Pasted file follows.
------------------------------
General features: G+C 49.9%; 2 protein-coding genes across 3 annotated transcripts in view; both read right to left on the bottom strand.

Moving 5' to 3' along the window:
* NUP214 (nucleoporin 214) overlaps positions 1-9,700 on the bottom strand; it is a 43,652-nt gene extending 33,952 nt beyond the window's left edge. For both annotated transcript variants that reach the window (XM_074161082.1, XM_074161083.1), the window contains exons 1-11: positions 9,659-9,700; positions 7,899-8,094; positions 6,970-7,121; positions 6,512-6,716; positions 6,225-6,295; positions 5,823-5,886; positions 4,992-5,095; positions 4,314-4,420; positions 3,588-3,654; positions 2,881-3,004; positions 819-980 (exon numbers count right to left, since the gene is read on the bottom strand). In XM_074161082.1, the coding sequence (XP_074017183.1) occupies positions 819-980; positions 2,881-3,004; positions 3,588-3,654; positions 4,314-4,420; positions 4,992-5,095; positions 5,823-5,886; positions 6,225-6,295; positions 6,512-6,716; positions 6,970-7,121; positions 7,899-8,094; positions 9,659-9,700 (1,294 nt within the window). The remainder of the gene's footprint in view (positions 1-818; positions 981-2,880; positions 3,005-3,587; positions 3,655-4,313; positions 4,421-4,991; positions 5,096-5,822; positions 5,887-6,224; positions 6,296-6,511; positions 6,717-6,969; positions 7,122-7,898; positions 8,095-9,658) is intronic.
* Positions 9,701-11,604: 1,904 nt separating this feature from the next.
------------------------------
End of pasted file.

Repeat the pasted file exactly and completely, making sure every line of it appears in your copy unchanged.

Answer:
General features: G+C 49.9%; 2 protein-coding genes across 3 annotated transcripts in view; both read right to left on the bottom strand.

Moving 5' to 3' along the window:
* NUP214 (nucleoporin 214) overlaps positions 1-9,700 on the bottom strand; it is a 43,652-nt gene extending 33,952 nt beyond the window's left edge. For both annotated transcript variants that reach the window (XM_074161082.1, XM_074161083.1), the window contains exons 1-11: positions 9,659-9,700; positions 7,899-8,094; positions 6,970-7,121; positions 6,512-6,716; positions 6,225-6,295; positions 5,823-5,886; positions 4,992-5,095; positions 4,314-4,420; positions 3,588-3,654; positions 2,881-3,004; positions 819-980 (exon numbers count right to left, since the gene is read on the bottom strand). In XM_074161082.1, the coding sequence (XP_074017183.1) occupies positions 819-980; positions 2,881-3,004; positions 3,588-3,654; positions 4,314-4,420; positions 4,992-5,095; positions 5,823-5,886; positions 6,225-6,295; positions 6,512-6,716; positions 6,970-7,121; positions 7,899-8,094; positions 9,659-9,700 (1,294 nt within the window). The remainder of the gene's footprint in view (positions 1-818; positions 981-2,880; positions 3,005-3,587; positions 3,655-4,313; positions 4,421-4,991; positions 5,096-5,822; positions 5,887-6,224; positions 6,296-6,511; positions 6,717-6,969; positions 7,122-7,898; positions 8,095-9,658) is intronic.
* Positions 9,701-11,604: 1,904 nt separating this feature from the next.